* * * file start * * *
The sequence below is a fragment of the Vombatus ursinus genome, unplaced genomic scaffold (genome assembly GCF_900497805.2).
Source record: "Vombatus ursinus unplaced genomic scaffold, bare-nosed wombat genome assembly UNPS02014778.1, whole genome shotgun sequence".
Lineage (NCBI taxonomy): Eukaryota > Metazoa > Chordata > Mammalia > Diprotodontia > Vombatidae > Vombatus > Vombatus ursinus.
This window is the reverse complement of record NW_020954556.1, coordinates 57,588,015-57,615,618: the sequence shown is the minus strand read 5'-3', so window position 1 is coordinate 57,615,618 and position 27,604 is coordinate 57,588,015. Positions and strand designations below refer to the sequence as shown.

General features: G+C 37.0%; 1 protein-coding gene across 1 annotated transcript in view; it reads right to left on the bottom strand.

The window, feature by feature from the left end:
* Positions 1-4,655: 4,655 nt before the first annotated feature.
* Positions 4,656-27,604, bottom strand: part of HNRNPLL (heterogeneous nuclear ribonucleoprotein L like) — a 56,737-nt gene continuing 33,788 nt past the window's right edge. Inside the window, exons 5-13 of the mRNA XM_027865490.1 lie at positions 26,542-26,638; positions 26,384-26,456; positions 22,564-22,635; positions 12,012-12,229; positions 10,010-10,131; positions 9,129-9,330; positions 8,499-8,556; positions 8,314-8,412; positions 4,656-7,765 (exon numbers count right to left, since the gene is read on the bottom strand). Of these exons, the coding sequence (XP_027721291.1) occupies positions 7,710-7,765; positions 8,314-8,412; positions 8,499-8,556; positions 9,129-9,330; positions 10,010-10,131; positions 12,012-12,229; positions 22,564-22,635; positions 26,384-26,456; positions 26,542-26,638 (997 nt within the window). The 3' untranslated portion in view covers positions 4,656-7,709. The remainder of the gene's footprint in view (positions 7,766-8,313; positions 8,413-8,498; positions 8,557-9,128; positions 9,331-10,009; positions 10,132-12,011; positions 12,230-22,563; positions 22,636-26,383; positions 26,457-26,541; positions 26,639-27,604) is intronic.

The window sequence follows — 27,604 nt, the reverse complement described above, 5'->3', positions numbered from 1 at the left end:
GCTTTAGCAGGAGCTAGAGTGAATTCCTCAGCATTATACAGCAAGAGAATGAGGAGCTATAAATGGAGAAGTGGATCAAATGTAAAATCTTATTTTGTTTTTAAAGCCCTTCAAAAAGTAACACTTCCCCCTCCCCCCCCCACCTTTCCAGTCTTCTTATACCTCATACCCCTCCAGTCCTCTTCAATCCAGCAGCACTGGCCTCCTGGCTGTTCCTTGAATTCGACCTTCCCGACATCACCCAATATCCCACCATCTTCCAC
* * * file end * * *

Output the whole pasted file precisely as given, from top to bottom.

The sequence below is a fragment of the Vombatus ursinus genome, unplaced genomic scaffold (genome assembly GCF_900497805.2).
Source record: "Vombatus ursinus unplaced genomic scaffold, bare-nosed wombat genome assembly UNPS02014778.1, whole genome shotgun sequence".
Lineage (NCBI taxonomy): Eukaryota > Metazoa > Chordata > Mammalia > Diprotodontia > Vombatidae > Vombatus > Vombatus ursinus.
This window is the reverse complement of record NW_020954556.1, coordinates 57,588,015-57,615,618: the sequence shown is the minus strand read 5'-3', so window position 1 is coordinate 57,615,618 and position 27,604 is coordinate 57,588,015. Positions and strand designations below refer to the sequence as shown.

General features: G+C 37.0%; 1 protein-coding gene across 1 annotated transcript in view; it reads right to left on the bottom strand.

The window, feature by feature from the left end:
* Positions 1-4,655: 4,655 nt before the first annotated feature.
* Positions 4,656-27,604, bottom strand: part of HNRNPLL (heterogeneous nuclear ribonucleoprotein L like) — a 56,737-nt gene continuing 33,788 nt past the window's right edge. Inside the window, exons 5-13 of the mRNA XM_027865490.1 lie at positions 26,542-26,638; positions 26,384-26,456; positions 22,564-22,635; positions 12,012-12,229; positions 10,010-10,131; positions 9,129-9,330; positions 8,499-8,556; positions 8,314-8,412; positions 4,656-7,765 (exon numbers count right to left, since the gene is read on the bottom strand). Of these exons, the coding sequence (XP_027721291.1) occupies positions 7,710-7,765; positions 8,314-8,412; positions 8,499-8,556; positions 9,129-9,330; positions 10,010-10,131; positions 12,012-12,229; positions 22,564-22,635; positions 26,384-26,456; positions 26,542-26,638 (997 nt within the window). The 3' untranslated portion in view covers positions 4,656-7,709. The remainder of the gene's footprint in view (positions 7,766-8,313; positions 8,413-8,498; positions 8,557-9,128; positions 9,331-10,009; positions 10,132-12,011; positions 12,230-22,563; positions 22,636-26,383; positions 26,457-26,541; positions 26,639-27,604) is intronic.

The window sequence follows — 27,604 nt, the reverse complement described above, 5'->3', positions numbered from 1 at the left end:
GCTTTAGCAGGAGCTAGAGTGAATTCCTCAGCATTATACAGCAAGAGAATGAGGAGCTATAAATGGAGAAGTGGATCAAATGTAAAATCTTATTTTGTTTTTAAAGCCCTTCAAAAAGTAACACTTCCCCCTCCCCCCCCCACCTTTCCAGTCTTCTTATACCTCATACCCCTCCAGTCCTCTTCAATCCAGCAGCACTGGCCTCCTGGCTGTTCCTTGAATTCGACCTTCCCGACATCACCCAATATCCCACCATCTTCCAC